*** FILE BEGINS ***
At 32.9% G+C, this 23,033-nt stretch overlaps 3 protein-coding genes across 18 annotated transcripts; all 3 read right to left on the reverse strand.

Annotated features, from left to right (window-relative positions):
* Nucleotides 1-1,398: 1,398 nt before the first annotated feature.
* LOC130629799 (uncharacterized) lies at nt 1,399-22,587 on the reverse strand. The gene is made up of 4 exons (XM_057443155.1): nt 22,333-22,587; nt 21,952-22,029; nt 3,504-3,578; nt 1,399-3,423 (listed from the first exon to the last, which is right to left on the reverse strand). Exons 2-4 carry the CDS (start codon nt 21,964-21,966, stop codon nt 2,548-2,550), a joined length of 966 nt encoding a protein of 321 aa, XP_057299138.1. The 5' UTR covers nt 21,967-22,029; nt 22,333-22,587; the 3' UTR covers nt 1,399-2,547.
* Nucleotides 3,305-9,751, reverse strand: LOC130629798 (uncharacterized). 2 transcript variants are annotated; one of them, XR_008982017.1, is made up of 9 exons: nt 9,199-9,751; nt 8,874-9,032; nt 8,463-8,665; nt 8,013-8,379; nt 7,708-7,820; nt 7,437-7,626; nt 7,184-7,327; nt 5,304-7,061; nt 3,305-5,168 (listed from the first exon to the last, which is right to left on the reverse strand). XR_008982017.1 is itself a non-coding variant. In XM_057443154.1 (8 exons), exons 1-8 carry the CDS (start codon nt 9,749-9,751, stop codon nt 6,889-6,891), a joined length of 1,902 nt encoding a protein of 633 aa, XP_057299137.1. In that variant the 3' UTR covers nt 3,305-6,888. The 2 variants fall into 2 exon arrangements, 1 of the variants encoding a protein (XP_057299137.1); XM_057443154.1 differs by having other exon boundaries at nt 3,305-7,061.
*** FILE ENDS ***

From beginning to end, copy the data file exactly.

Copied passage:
At 32.9% G+C, this 23,033-nt stretch overlaps 3 protein-coding genes across 18 annotated transcripts; all 3 read right to left on the reverse strand.

Annotated features, from left to right (window-relative positions):
* Nucleotides 1-1,398: 1,398 nt before the first annotated feature.
* LOC130629799 (uncharacterized) lies at nt 1,399-22,587 on the reverse strand. The gene is made up of 4 exons (XM_057443155.1): nt 22,333-22,587; nt 21,952-22,029; nt 3,504-3,578; nt 1,399-3,423 (listed from the first exon to the last, which is right to left on the reverse strand). Exons 2-4 carry the CDS (start codon nt 21,964-21,966, stop codon nt 2,548-2,550), a joined length of 966 nt encoding a protein of 321 aa, XP_057299138.1. The 5' UTR covers nt 21,967-22,029; nt 22,333-22,587; the 3' UTR covers nt 1,399-2,547.
* Nucleotides 3,305-9,751, reverse strand: LOC130629798 (uncharacterized). 2 transcript variants are annotated; one of them, XR_008982017.1, is made up of 9 exons: nt 9,199-9,751; nt 8,874-9,032; nt 8,463-8,665; nt 8,013-8,379; nt 7,708-7,820; nt 7,437-7,626; nt 7,184-7,327; nt 5,304-7,061; nt 3,305-5,168 (listed from the first exon to the last, which is right to left on the reverse strand). XR_008982017.1 is itself a non-coding variant. In XM_057443154.1 (8 exons), exons 1-8 carry the CDS (start codon nt 9,749-9,751, stop codon nt 6,889-6,891), a joined length of 1,902 nt encoding a protein of 633 aa, XP_057299137.1. In that variant the 3' UTR covers nt 3,305-6,888. The 2 variants fall into 2 exon arrangements, 1 of the variants encoding a protein (XP_057299137.1); XM_057443154.1 differs by having other exon boundaries at nt 3,305-7,061.